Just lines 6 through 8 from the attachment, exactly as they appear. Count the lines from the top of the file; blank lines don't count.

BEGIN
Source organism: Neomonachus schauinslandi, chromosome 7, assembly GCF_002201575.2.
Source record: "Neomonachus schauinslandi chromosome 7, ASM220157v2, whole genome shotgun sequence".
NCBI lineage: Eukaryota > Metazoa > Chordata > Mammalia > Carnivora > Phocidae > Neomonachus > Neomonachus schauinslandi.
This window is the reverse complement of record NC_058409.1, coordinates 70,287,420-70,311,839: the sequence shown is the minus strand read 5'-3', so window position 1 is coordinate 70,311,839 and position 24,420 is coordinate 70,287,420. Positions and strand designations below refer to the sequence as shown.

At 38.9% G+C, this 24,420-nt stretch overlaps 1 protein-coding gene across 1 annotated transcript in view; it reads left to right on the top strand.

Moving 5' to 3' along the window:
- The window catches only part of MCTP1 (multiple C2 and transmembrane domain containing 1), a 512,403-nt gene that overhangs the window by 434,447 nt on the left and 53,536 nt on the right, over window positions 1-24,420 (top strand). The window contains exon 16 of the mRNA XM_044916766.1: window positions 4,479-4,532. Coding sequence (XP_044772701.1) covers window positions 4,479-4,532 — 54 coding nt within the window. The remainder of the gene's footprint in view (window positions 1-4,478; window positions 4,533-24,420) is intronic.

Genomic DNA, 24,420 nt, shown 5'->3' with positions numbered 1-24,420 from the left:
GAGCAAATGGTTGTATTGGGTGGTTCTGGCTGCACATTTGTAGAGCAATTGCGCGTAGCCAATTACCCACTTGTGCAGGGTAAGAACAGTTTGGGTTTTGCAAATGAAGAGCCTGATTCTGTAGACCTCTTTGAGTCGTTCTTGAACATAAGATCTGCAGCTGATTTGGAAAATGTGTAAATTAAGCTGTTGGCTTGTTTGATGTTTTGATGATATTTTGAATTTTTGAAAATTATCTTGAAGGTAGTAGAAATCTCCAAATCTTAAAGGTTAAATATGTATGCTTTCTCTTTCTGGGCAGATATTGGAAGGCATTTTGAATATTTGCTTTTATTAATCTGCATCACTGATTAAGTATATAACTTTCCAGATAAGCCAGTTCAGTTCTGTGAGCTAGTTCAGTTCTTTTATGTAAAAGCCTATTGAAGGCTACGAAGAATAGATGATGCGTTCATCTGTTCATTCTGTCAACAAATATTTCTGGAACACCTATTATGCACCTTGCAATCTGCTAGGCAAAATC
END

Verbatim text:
Moving 5' to 3' along the window:
- The window catches only part of MCTP1 (multiple C2 and transmembrane domain containing 1), a 512,403-nt gene that overhangs the window by 434,447 nt on the left and 53,536 nt on the right, over window positions 1-24,420 (top strand). The window contains exon 16 of the mRNA XM_044916766.1: window positions 4,479-4,532. Coding sequence (XP_044772701.1) covers window positions 4,479-4,532 — 54 coding nt within the window. The remainder of the gene's footprint in view (window positions 1-4,478; window positions 4,533-24,420) is intronic.

Genomic DNA, 24,420 nt, shown 5'->3' with positions numbered 1-24,420 from the left: